Held: The California Sixth District Court of Appeal initially addressed each of the three statutes in turn. The Court found that the juvenile court was correct that under Section 243(b), it made no difference whether A.L. believed the officers were performing their duty when they detained her; it was enough that a reasonable person would have believed they were. Section 148(a)(1) prohibits resisting an officer in the performance of duty, though the resistance need not be forceful or violent. The intent specified in the statute is that the perpetrator “willfully” resists, delays, or obstructs any peace officer in the discharge or attempt to discharge any duty. Section 69 applies when a person “knowingly” resists, by the use of force or violence, the officer, in the performance of his or her duty. The Court of Appeal agreed with A.L. that under the plain language of Sections 69 and 148(a)(1), the sections required proof of A.L.’s actual knowledge that an officer was engaged in the performance of a duty.

The Sixth District next determined whether the juvenile court’s comments at the disposition hearing showed a clear misapplication of the law, necessitating reversal.[20] The Court of Appeal found that the juvenile court’s statement that “whether you think the police have the right to detain you. you don’t get to resist,” did not on its face establish it applied the wrong legal standard. The Court of Appeal explained that the juvenile court may have been expressing a misunderstanding of the relevant law by indicating defendant’s state of mind did not matter. On the other hand, it may have been referring only to the Section 243(b), count, in which case the comments correctly described the law. The Sixth District concluded that on balance, the juvenile court’s comments were not so unambiguous as to require reversal, and therefore affirmed the juvenile court’s order.

B. Senate Bill 1391 promotes Proposition 57’s goal of juvenile rehabilitation by ensuring virtually all 14- and 15-year-olds who commit crimes will be processed through the juvenile justice system. Sen. Bill No. 1391 is constitutional and does not unconstitutionally amend Proposition 57.

People v. Superior Court (T.D.), 38 Cal. App. 5th 360 (5th Dist. 2019)

Facts: Proposition 57, The Public Safety and Rehabilitation Act of 2016, was enacted in 2016. Among other things, Proposition 57 eliminated a prosecutor’s ability to directly file charges in criminal (adult) court against minors who were 14 years of age or older at the time of their alleged offenses, and instead required prosecutors to obtain juvenile court approval to do so. In 2018, the California Legislature enacted Senate Bill No. 1391 (“SB 1391”), which prohibits the transfer of 14- and 15-year-old offenders to criminal court in virtually all circumstances.

In August 2010, T.D., then 14 years old, shot and killed someone during an attempted carjacking. The District Attorney of Stanislaus County directly filed charges against T.D. in criminal court as permitted by the law before Proposition 57’s enactment. The jury convicted T.D. of first degree murder during the commission of an attempted carjacking and attempted carjacking during which a principal personally and intentionally discharged a firearm, proximately causing death, and he was sentenced to a lengthy prison term.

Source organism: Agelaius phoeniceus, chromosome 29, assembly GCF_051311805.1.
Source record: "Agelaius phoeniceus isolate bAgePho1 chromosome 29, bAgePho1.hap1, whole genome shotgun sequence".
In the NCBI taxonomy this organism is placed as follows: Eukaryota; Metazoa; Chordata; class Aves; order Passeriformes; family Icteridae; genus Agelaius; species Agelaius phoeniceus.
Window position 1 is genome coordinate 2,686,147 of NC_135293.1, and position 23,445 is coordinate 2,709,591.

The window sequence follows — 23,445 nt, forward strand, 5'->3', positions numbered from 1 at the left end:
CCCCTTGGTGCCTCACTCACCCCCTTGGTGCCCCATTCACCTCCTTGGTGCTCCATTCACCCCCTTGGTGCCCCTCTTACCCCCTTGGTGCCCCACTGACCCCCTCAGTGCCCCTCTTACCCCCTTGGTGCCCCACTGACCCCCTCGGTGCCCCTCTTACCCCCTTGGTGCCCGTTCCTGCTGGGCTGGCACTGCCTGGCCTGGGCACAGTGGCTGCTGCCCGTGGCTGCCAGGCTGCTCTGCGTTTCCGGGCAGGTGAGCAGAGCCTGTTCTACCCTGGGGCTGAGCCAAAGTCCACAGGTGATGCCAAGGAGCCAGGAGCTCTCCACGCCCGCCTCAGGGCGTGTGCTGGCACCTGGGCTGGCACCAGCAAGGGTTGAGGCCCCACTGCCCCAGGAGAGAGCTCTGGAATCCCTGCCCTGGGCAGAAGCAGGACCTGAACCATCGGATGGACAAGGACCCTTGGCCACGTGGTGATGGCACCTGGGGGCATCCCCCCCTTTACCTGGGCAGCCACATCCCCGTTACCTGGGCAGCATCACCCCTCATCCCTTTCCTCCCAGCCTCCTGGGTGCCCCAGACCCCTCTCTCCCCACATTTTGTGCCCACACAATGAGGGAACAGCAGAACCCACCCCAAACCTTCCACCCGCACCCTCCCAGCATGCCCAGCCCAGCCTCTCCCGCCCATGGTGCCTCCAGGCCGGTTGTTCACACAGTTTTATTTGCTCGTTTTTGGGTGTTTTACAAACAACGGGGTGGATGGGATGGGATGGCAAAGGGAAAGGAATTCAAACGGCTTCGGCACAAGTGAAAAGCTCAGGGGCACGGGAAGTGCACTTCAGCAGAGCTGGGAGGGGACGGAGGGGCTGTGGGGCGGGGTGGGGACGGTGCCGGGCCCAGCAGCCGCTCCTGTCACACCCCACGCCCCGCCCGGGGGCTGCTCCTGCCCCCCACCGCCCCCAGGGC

While T.D.’s appeal was pending, Proposition 57 went intoeffect. The California Supreme Court held it applied retroactively to nonfinal cases (People v. Superior Court (Lara) (2018) 4 Cal.5th 299, 303–304), so the Fifth District Court of Appeal conditionally reversed the judgment and remanded the matter to Stanislaus County Superior Court with directions to, in pertinent part, conduct a juvenile transfer hearing and either (1) treat the convictions as juvenile adjudications, and impose an appropriate disposition, if it found it would not have transferred T.D. to a court of criminal jurisdiction; or (2) reinstate T.D.’s convictions and sentence if it found it would have transferred T.D. to a court of criminal jurisdiction because he was not a fit and proper subject to be dealt with under the juvenile court law. In August 2018, the District Attorney filed a motion to transfer T.D. to criminal court. The probation officer’s transfer report recommended that T.D.—who would be 23 years old at the time of the January 2019 hearing—be transferred to the jurisdiction of the adult criminal court.

On January 1, 2019, SB 1391 went into effect. The next day, T.D. asserted his right to a speedy disposition pursuant to pursuant to Welfare and Institutions Code section 702, arguing that based on his age at the time of the offenses, SB 1391 rendered him no longer subject to transfer to a court of criminal jurisdiction. The trial court concluded SB 1391 was constitutional and applied to T.D.’s case, and so confirmed a date for his dispositional hearing.

The District Attorney petitioned this court for a writ of mandate, arguing that SB 1391 constituted an unconstitutional amendment of Proposition 57, and that the lower court acted in excess of its jurisdiction in not holding a transfer hearing and effectively dismissing the transfer motion.